Life Stripped of dignity, yearning curve still needs plenty of work
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Stripped of dignity, yearning curve still needs plenty of work

Looking the part when working from home isn't always compatible. Photo: Getty
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Congratulations, Australia. It appears we have flattened the COVID-19 curve … for now, at least.

It may be too soon to relax completely, but feel free over this Easter long weekend to take a break from frantically weaving more face masks for the family and distilling alcohol (yes, of course I believe you when you say it’s only so you can brew more hand sanitiser for the needy neighbours).

For most of us, this sustained period of physical distancing and isolation has helped ensure we will eventually emerge from the current pandemic with our health intact.

But what about our dignity?

Perhaps it’s time to stop, draw breath and assess how that is being affected by our new circumstances and routines.

For some, of course, dignity went out the window with the first wave of panic-buying and hoarding.

Those caught with a couple of container-loads of medical gloves and gowns that they now can’t move or profiteer from, thanks to Gumtree’s sensible decision yesterday to ban the listing of such items – you know who you are.

At least you’ll now have your “naughty nurse” outfits sorted for every Halloween from now until the year 2093.

Thankfully, at this stage most decent people are still trying to resist the urge to embrace the law of the jungle.

A useful gauge to measure how you’re doing on that front is whether you are still wearing pants during Zoom calls.

Take it from someone who has worked from home, on and off, for years.

Almost everyone begins with the same determination not to lower their standards, even if they are now working on a laptop balanced on the ironing board in the laundry, because it’s the only room in the house where the piercing sounds of Super Smash Bros can’t be heard.

They declare they will still get dressed, do their hair and make-up, and turn up to their desk, just as they did when working in an office.

But be warned.

The road to hell – or at least abject humiliation – is paved with good intentions, including that admirable decision to spend the time you’d normally waste in a morning commute doing an online fitness class streamed by your gym.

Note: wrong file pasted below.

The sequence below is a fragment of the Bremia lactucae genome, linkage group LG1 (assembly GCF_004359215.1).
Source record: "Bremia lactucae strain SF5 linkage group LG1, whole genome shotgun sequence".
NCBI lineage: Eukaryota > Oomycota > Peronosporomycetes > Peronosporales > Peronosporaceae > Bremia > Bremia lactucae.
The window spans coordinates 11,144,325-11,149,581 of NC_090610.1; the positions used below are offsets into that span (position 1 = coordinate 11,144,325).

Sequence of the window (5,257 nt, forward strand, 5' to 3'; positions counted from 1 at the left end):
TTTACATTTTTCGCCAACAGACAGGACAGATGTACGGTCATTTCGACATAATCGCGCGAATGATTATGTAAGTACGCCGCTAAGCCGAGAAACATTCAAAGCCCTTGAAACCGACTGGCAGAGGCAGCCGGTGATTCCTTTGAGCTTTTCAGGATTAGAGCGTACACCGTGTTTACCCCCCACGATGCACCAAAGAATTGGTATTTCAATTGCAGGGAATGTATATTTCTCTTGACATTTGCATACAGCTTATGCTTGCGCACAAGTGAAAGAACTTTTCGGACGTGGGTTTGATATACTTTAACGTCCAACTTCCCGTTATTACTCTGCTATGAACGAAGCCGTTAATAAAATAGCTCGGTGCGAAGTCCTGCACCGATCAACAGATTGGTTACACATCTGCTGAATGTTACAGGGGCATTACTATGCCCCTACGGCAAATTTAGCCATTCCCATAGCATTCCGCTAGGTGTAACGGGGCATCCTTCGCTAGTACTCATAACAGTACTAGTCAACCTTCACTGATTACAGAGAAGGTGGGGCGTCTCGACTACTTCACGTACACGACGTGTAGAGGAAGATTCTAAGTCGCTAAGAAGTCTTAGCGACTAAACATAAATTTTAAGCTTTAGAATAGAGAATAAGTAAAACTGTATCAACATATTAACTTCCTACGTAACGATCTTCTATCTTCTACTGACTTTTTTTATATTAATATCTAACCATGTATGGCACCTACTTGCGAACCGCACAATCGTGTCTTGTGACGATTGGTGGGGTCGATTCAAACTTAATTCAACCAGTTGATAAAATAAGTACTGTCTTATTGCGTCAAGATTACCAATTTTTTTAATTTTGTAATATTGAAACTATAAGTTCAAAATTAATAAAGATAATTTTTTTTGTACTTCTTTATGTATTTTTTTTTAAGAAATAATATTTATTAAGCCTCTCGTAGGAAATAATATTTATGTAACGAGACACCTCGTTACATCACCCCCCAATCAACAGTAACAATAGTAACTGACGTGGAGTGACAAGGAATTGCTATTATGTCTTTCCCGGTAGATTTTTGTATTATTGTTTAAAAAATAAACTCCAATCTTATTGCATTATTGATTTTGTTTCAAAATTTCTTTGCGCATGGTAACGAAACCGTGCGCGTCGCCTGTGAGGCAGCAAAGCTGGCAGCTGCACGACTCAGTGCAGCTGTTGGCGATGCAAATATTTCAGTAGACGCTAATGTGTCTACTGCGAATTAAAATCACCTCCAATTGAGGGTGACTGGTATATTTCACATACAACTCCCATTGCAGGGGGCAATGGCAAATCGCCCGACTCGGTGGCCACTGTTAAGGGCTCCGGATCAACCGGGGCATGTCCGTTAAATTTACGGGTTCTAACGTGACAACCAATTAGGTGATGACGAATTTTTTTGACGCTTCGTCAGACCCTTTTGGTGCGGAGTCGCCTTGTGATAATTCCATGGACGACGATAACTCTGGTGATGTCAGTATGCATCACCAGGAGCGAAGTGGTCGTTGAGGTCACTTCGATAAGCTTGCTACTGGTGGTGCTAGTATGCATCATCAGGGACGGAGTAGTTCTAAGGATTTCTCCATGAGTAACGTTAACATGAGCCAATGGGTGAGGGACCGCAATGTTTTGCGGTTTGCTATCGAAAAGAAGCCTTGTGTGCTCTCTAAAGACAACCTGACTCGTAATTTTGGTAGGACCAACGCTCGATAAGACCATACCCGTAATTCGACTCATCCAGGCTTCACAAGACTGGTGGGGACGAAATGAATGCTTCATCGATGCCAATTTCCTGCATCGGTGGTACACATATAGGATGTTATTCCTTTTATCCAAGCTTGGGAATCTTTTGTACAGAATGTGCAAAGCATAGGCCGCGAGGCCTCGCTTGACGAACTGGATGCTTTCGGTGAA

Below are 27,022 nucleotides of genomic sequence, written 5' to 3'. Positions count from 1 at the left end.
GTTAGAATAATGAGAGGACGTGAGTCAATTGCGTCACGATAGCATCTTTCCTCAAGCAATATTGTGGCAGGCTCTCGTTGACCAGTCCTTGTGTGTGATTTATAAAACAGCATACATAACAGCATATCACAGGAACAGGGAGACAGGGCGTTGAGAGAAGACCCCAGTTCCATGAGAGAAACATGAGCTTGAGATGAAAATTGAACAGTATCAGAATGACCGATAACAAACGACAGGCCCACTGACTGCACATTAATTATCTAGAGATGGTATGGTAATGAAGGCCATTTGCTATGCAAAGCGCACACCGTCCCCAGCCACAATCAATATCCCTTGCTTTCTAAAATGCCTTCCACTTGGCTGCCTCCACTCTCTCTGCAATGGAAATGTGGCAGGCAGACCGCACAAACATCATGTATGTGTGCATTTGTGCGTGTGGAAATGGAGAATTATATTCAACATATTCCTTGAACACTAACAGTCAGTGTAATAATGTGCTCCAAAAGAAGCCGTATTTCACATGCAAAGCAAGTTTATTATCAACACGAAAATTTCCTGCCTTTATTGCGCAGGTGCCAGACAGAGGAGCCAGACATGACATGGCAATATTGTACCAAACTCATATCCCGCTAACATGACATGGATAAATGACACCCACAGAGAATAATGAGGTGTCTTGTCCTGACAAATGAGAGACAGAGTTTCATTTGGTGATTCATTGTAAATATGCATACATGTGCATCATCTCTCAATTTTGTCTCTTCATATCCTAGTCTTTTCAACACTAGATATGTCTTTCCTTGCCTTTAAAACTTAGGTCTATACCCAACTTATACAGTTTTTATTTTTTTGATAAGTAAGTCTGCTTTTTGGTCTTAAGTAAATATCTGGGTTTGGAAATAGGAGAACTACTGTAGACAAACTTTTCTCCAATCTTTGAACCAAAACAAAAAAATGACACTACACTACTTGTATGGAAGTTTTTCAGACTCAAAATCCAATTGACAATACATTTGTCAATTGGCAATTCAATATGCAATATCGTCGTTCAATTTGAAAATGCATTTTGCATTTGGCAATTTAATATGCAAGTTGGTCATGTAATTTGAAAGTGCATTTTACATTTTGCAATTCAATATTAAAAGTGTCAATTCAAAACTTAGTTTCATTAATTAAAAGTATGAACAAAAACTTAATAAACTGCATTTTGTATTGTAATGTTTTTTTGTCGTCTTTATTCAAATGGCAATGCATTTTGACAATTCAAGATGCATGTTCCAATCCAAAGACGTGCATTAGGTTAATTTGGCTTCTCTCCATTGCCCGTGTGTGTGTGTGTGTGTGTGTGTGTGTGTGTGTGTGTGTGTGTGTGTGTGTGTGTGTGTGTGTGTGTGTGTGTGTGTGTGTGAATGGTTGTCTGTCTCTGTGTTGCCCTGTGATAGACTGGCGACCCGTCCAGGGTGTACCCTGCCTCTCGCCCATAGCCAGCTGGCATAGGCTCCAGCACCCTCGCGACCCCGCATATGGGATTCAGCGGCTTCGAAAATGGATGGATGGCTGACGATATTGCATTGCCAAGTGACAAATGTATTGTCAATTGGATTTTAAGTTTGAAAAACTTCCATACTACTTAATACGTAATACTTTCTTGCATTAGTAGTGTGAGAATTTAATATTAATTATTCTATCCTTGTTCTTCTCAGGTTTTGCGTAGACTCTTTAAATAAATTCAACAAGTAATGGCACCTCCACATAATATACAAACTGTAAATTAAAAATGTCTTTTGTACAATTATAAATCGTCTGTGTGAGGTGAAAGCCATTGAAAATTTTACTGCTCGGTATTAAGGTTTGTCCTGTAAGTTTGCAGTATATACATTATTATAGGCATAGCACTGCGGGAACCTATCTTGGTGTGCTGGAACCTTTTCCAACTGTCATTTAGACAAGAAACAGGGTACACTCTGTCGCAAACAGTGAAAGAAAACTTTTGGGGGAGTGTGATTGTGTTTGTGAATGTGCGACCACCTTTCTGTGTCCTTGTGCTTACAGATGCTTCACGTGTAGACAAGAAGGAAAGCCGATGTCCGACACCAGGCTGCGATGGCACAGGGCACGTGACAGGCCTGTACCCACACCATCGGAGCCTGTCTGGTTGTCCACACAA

The next thing you know, you’re on an emergency Skype call, giving strategic advice in an oversized Choose Life T-shirt so threadbare that your boss can see the hot pink animal print sports bra underneath.

To be fair, even this experienced work-from-homer has been distracted by the profusion of intriguing exercise options that have popped up online since the government forced the closure of all gyms.

Somehow I recently convinced myself that the opportunity to learn to box with four-time boxing world champion Danny Green via a Facebook Live event was too good to miss.

Key learning: It turns out you can even injure yourself shadow-boxing.

But the pain of the chronic neck injury I exacerbated while imagining myself as Rocky pales in comparison to the hurt inflicted on my ego when my 14-year-old son walked in on the session.

He has never heard of Sylvester Stallone.

Who knew the words “But Mum, you just can’t” could carry so much power?

He’s right, of course.

It’s time working from home more closely resembled working from work.

Could somebody please launch an app that recreates the slow meander to the vending machine outside the staff canteen, and the indecision over which junk food to buy today? Or perhaps a Facebook Live group that generates a stream of gossip and venting similar to the one you indulge in with the barista, when you duck out for coffee before the weekly staff meeting?

At least they’d be safer than working out at home.

And who said anything about flattening our own curves anyway?